In the lower back region, the first thing a person may notice is stiffness followed by pain. The pain is typically worse in the morning or after lying down for some time. When the back is moved, there may be crunching sounds heard. These experiences also occur in the neck where degeneration of the vertebrae, joints and spinal discs are also implicated in the development of this problem. As a result, doctors will refer to such pain in the lower back as being due to osteoarthritis or spondylosis. There is cervical spondylosis as we discussed several months ago due to such problems in the neck and lumbar spondylosis if they occur in the lower back. The exact causes of osteoarthritis are not known but there are certain factors in various individuals that would make it more likely to develop. Osteoarthritis is more common in women generally than it is in men and as we stated above in an earlier paragraph, the features are likely to appear after the age of 50 years. Injury to certain joints from trauma, infections or overuse, as in athletes, can also make people more predisposed to developing arthritis. In addition, certain characteristics common to families may make family members have a particularly heightened likelihood of developing osteoarthritis. Lastly, obesity and just being overweight are conditions that often make people more prone to developing these conditions.

Other features in an individual’s physical characteristics that may contribute to the development of osteoarthritis include such things as a person’s level of physical activity and the strength of their related muscles. The diet they predominantly take also plays a role such that people who take lots of carbohydrates and little protein will neither have the muscle strength nor bulk to protect their joints. The effects are on the opposite end of the scale when people take a diet rich in milk and dairy which both contribute to the strength and density of their bones and the elaboration of their sex hormones.

The peculiar problem of osteoarthritis can also affect the hands. The most commonly affected parts of the hands are the base of the thumb, the farthest joints in the fingers closest to the nails and the middle joints of the fingers. Any person who has these features will have recurrent pain, stiffness in the joints, and inability to properly open their hands or close the fingers completely. The joints will also swell and they may develop nodules on the joints described above – the middle finger joints and the farthest ones. As time progresses, the joints gradually bend and become deformed. Occasionally, this development leads to the deformity of the fingers described as gnarled hands.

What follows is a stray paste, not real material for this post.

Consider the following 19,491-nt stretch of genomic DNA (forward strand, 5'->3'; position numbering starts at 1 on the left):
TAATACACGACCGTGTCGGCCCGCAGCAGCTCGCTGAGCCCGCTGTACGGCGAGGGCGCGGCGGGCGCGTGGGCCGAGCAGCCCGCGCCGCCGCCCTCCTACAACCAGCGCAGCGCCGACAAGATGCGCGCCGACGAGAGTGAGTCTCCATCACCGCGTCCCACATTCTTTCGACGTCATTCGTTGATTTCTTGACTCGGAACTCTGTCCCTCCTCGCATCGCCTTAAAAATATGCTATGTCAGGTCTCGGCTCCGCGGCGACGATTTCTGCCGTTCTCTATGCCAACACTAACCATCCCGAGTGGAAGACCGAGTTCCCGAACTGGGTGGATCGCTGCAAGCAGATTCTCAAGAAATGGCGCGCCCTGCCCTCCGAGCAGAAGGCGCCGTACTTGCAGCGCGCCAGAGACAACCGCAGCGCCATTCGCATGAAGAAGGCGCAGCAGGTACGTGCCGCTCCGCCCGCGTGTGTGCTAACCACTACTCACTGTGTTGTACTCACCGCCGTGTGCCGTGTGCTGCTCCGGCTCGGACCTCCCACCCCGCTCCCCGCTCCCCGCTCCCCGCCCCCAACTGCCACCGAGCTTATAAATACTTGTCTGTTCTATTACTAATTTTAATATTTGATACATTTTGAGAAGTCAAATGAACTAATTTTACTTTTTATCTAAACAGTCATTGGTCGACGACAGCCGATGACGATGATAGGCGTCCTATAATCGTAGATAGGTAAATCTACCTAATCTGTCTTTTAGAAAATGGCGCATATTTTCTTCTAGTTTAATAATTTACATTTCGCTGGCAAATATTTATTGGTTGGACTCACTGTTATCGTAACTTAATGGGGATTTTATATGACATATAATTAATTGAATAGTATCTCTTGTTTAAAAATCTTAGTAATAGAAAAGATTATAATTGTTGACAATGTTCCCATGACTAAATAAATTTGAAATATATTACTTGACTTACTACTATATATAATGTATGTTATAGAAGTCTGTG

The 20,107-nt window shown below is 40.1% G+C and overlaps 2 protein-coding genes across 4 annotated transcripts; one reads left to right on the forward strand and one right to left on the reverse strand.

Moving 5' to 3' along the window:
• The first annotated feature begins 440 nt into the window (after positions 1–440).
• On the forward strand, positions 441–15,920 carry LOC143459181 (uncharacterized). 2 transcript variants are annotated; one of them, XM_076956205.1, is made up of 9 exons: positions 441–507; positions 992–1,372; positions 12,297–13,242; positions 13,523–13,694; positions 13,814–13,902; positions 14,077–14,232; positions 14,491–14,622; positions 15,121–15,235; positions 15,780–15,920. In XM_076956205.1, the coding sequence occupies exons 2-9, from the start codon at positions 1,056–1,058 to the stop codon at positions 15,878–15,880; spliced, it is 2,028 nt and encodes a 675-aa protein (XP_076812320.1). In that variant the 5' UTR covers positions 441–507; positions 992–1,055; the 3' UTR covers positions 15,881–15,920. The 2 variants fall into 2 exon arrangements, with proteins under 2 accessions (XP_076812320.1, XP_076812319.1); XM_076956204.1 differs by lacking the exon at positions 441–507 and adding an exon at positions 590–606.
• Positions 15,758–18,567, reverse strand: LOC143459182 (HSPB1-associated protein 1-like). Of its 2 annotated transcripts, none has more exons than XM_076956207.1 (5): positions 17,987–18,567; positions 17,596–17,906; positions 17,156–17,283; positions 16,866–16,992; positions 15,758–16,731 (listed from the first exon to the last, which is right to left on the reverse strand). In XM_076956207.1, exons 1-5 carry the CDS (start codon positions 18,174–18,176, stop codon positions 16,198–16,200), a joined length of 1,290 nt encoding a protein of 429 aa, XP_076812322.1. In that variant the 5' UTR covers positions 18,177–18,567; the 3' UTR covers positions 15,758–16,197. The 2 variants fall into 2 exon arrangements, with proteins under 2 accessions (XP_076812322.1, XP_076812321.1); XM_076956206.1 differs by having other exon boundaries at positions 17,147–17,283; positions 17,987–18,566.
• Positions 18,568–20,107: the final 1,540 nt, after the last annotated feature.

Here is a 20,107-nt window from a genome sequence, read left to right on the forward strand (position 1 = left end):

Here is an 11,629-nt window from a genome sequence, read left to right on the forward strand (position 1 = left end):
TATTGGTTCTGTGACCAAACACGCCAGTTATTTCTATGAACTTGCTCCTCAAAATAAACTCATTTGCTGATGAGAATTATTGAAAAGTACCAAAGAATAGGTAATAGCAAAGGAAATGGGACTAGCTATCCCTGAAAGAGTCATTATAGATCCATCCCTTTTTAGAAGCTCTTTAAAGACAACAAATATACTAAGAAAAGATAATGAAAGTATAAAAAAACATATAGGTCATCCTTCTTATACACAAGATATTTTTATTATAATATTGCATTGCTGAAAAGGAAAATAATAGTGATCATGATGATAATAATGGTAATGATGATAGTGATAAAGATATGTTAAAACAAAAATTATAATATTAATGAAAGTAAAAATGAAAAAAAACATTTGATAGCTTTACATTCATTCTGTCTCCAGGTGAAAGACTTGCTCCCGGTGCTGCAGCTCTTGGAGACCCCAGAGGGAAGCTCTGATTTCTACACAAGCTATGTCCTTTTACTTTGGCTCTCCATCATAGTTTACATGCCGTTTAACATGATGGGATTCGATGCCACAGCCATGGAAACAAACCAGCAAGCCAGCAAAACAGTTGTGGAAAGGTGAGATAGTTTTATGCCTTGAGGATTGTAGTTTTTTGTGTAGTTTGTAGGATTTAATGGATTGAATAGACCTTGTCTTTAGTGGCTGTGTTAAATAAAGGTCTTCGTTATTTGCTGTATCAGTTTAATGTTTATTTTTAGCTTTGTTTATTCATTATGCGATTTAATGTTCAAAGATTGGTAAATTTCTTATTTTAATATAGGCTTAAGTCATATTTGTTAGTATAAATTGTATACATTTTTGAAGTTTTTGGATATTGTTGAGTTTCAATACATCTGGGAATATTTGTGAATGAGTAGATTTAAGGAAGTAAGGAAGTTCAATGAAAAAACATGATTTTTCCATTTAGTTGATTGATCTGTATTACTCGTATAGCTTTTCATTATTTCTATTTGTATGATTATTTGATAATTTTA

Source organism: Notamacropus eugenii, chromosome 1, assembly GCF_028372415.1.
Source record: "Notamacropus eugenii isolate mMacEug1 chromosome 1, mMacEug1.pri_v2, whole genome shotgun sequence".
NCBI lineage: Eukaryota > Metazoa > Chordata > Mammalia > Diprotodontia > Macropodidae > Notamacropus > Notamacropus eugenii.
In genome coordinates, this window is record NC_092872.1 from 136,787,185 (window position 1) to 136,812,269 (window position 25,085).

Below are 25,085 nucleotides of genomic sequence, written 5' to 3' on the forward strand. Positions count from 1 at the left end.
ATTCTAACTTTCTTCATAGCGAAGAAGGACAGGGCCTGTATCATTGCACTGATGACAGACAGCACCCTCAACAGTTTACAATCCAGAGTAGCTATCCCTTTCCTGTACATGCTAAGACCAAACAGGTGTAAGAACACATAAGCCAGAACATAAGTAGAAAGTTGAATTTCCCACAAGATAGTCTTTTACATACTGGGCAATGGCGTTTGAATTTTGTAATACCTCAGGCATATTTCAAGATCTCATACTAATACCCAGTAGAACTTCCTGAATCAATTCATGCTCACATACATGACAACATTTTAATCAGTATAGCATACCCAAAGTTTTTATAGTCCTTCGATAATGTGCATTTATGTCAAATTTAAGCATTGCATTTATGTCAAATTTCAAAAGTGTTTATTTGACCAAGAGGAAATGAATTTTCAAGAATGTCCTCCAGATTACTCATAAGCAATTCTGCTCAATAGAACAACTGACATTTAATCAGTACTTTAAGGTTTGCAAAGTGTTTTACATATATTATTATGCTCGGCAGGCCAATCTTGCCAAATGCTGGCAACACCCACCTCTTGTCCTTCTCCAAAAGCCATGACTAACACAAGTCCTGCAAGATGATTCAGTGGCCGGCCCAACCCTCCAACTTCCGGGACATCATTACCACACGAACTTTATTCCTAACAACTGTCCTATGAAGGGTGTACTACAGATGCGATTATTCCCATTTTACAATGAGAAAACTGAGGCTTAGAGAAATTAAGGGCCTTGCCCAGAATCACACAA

Questions and answers

Dear doctor, we woke up to see the swelling on the upper lid of my son’s right eye. He is a year old and the swelling does not seem to be painful or itchy. What can I do? 081xxxxxxxx

Thank you for your question. Your son looks well and that swelling appears to be due to some kind of bite. It has no features of inflammation and is, therefore, not likely to be due to an infection. The best thing for you to do in this circumstance is to administer one teaspoonful of paracetamol or ibuprofen three times a day for two or three days to see if the swelling will contract. If it does not go down, you should take him to see a doctor.

Dear doctor, I have never missed Sunday LENTORLITENEWS for seven years now because of your write-ups. I pray that God favours you with long life to continue your services to the masses. A lot has been written on cancer. Concerning prostate cancer, a doctor said he was cured of the last stage of prostate cancer; if cancer has no cure, was his cure due to luck or expertise? For early diagnosis, which one is safer between MRI and CT scan, in terms of effectiveness and less side effects? I am 74 years old; my PSA were 7.5 and 8.0 nanogram per millilitre as of December 8, 2021 and May 23, 2022 respectively. My doctor prescribed Finasteride 5mg and Tamsulosin XL 0.4mg once daily. I experience chest and waist pains off and on. Please, what is your view? 0802xxxxxxx